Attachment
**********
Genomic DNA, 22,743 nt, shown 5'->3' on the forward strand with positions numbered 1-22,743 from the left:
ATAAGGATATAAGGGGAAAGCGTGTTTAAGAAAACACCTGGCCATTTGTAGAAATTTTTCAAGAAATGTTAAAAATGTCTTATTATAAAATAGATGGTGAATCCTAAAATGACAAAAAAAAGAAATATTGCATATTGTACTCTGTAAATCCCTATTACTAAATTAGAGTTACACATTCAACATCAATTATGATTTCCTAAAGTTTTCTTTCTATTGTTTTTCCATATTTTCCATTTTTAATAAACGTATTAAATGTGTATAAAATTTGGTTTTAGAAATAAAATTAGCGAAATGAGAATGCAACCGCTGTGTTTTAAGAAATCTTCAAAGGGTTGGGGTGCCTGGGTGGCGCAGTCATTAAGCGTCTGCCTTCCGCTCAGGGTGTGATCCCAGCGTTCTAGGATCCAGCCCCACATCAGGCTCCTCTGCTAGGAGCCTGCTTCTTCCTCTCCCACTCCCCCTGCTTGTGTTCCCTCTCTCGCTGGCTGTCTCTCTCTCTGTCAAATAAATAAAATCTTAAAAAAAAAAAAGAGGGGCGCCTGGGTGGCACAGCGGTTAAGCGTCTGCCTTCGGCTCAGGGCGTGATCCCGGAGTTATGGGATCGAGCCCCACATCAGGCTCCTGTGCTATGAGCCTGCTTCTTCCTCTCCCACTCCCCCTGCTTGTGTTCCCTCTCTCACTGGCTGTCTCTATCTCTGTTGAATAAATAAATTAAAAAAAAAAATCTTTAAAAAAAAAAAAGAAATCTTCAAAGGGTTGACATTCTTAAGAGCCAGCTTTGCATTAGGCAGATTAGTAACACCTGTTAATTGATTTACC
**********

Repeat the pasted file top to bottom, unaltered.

Genomic DNA, 22,743 nt, shown 5'->3' on the forward strand with positions numbered 1-22,743 from the left:
ATAAGGATATAAGGGGAAAGCGTGTTTAAGAAAACACCTGGCCATTTGTAGAAATTTTTCAAGAAATGTTAAAAATGTCTTATTATAAAATAGATGGTGAATCCTAAAATGACAAAAAAAAGAAATATTGCATATTGTACTCTGTAAATCCCTATTACTAAATTAGAGTTACACATTCAACATCAATTATGATTTCCTAAAGTTTTCTTTCTATTGTTTTTCCATATTTTCCATTTTTAATAAACGTATTAAATGTGTATAAAATTTGGTTTTAGAAATAAAATTAGCGAAATGAGAATGCAACCGCTGTGTTTTAAGAAATCTTCAAAGGGTTGGGGTGCCTGGGTGGCGCAGTCATTAAGCGTCTGCCTTCCGCTCAGGGTGTGATCCCAGCGTTCTAGGATCCAGCCCCACATCAGGCTCCTCTGCTAGGAGCCTGCTTCTTCCTCTCCCACTCCCCCTGCTTGTGTTCCCTCTCTCGCTGGCTGTCTCTCTCTCTGTCAAATAAATAAAATCTTAAAAAAAAAAAAGAGGGGCGCCTGGGTGGCACAGCGGTTAAGCGTCTGCCTTCGGCTCAGGGCGTGATCCCGGAGTTATGGGATCGAGCCCCACATCAGGCTCCTGTGCTATGAGCCTGCTTCTTCCTCTCCCACTCCCCCTGCTTGTGTTCCCTCTCTCACTGGCTGTCTCTATCTCTGTTGAATAAATAAATTAAAAAAAAAAATCTTTAAAAAAAAAAAAGAAATCTTCAAAGGGTTGACATTCTTAAGAGCCAGCTTTGCATTAGGCAGATTAGTAACACCTGTTAATTGATTTACC